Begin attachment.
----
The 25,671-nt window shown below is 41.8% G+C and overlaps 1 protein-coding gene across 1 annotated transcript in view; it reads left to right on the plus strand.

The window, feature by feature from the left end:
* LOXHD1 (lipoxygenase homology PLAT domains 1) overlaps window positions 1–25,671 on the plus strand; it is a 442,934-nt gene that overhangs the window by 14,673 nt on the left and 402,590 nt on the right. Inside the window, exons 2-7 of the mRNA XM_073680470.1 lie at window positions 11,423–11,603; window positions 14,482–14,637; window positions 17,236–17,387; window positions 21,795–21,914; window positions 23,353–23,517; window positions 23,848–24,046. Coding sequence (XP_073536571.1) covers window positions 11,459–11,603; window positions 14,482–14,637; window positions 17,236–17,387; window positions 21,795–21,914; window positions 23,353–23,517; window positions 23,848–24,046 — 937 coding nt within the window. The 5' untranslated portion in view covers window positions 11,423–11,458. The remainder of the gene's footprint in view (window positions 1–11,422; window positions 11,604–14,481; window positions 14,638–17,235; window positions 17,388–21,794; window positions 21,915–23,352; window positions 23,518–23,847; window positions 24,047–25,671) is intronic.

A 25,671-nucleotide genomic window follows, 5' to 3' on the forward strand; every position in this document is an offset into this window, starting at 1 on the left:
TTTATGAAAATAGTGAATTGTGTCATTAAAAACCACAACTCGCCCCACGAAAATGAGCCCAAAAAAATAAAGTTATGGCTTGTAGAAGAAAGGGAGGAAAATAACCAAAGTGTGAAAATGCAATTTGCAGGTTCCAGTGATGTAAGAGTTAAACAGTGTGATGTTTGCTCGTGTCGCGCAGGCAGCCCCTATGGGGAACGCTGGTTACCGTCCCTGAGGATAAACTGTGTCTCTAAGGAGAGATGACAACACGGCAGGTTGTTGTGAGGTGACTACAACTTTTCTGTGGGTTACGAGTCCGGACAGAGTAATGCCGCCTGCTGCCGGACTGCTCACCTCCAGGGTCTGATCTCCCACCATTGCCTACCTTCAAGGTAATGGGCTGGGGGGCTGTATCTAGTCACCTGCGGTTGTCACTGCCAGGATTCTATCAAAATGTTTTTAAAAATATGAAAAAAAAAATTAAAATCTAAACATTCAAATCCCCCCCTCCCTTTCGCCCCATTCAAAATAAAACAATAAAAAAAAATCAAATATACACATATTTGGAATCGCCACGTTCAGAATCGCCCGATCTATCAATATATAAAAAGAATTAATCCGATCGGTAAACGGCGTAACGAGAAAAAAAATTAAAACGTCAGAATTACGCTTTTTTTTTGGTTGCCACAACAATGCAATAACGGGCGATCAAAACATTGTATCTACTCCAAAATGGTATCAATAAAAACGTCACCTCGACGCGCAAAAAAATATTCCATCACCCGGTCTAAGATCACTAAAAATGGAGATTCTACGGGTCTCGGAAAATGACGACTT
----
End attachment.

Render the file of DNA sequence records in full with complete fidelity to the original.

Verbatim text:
The 25,671-nt window shown below is 41.8% G+C and overlaps 1 protein-coding gene across 1 annotated transcript in view; it reads left to right on the plus strand.

The window, feature by feature from the left end:
* LOXHD1 (lipoxygenase homology PLAT domains 1) overlaps window positions 1–25,671 on the plus strand; it is a 442,934-nt gene that overhangs the window by 14,673 nt on the left and 402,590 nt on the right. Inside the window, exons 2-7 of the mRNA XM_073680470.1 lie at window positions 11,423–11,603; window positions 14,482–14,637; window positions 17,236–17,387; window positions 21,795–21,914; window positions 23,353–23,517; window positions 23,848–24,046. Coding sequence (XP_073536571.1) covers window positions 11,459–11,603; window positions 14,482–14,637; window positions 17,236–17,387; window positions 21,795–21,914; window positions 23,353–23,517; window positions 23,848–24,046 — 937 coding nt within the window. The 5' untranslated portion in view covers window positions 11,423–11,458. The remainder of the gene's footprint in view (window positions 1–11,422; window positions 11,604–14,481; window positions 14,638–17,235; window positions 17,388–21,794; window positions 21,915–23,352; window positions 23,518–23,847; window positions 24,047–25,671) is intronic.

A 25,671-nucleotide genomic window follows, 5' to 3' on the forward strand; every position in this document is an offset into this window, starting at 1 on the left:
TTTATGAAAATAGTGAATTGTGTCATTAAAAACCACAACTCGCCCCACGAAAATGAGCCCAAAAAAATAAAGTTATGGCTTGTAGAAGAAAGGGAGGAAAATAACCAAAGTGTGAAAATGCAATTTGCAGGTTCCAGTGATGTAAGAGTTAAACAGTGTGATGTTTGCTCGTGTCGCGCAGGCAGCCCCTATGGGGAACGCTGGTTACCGTCCCTGAGGATAAACTGTGTCTCTAAGGAGAGATGACAACACGGCAGGTTGTTGTGAGGTGACTACAACTTTTCTGTGGGTTACGAGTCCGGACAGAGTAATGCCGCCTGCTGCCGGACTGCTCACCTCCAGGGTCTGATCTCCCACCATTGCCTACCTTCAAGGTAATGGGCTGGGGGGCTGTATCTAGTCACCTGCGGTTGTCACTGCCAGGATTCTATCAAAATGTTTTTAAAAATATGAAAAAAAAAATTAAAATCTAAACATTCAAATCCCCCCCTCCCTTTCGCCCCATTCAAAATAAAACAATAAAAAAAAATCAAATATACACATATTTGGAATCGCCACGTTCAGAATCGCCCGATCTATCAATATATAAAAAGAATTAATCCGATCGGTAAACGGCGTAACGAGAAAAAAAATTAAAACGTCAGAATTACGCTTTTTTTTTGGTTGCCACAACAATGCAATAACGGGCGATCAAAACATTGTATCTACTCCAAAATGGTATCAATAAAAACGTCACCTCGACGCGCAAAAAAATATTCCATCACCCGGTCTAAGATCACTAAAAATGGAGATTCTACGGGTCTCGGAAAATGACGACTT